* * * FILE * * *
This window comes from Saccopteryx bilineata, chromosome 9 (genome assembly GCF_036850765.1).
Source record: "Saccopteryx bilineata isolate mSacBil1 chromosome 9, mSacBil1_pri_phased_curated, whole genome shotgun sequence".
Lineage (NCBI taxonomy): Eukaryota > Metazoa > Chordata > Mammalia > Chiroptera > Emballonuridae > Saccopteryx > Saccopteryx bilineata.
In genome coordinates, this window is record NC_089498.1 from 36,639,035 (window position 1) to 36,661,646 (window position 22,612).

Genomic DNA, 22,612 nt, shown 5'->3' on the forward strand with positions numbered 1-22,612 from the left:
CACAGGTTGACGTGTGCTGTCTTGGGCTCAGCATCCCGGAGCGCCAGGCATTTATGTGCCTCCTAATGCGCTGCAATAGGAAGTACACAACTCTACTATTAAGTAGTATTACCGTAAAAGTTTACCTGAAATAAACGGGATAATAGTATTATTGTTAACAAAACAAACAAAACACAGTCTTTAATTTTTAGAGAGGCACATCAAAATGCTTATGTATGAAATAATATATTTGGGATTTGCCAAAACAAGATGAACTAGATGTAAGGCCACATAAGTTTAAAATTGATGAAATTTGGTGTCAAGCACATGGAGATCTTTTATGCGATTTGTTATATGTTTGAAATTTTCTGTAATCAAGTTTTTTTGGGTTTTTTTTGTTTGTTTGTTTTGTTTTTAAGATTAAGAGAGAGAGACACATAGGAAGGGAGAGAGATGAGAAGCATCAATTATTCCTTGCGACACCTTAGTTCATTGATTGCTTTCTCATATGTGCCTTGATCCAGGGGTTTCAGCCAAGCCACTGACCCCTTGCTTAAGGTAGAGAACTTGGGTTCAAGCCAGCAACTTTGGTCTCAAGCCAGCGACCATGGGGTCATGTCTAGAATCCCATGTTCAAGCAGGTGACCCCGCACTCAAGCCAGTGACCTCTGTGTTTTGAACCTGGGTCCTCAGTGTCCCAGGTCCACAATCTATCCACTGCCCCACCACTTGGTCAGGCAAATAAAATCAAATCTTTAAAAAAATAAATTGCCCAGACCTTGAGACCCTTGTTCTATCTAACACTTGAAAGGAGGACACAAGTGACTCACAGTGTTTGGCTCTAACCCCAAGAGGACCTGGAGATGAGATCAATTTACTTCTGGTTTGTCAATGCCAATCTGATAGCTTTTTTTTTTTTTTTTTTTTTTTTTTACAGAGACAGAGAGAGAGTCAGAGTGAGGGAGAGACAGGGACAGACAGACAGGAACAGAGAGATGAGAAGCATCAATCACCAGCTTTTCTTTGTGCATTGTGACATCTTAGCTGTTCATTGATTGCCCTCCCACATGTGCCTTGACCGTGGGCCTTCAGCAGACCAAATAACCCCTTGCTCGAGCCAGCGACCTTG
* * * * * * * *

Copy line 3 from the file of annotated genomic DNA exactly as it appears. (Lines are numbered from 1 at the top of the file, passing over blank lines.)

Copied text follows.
Lineage (NCBI taxonomy): Eukaryota > Metazoa > Chordata > Mammalia > Chiroptera > Emballonuridae > Saccopteryx > Saccopteryx bilineata.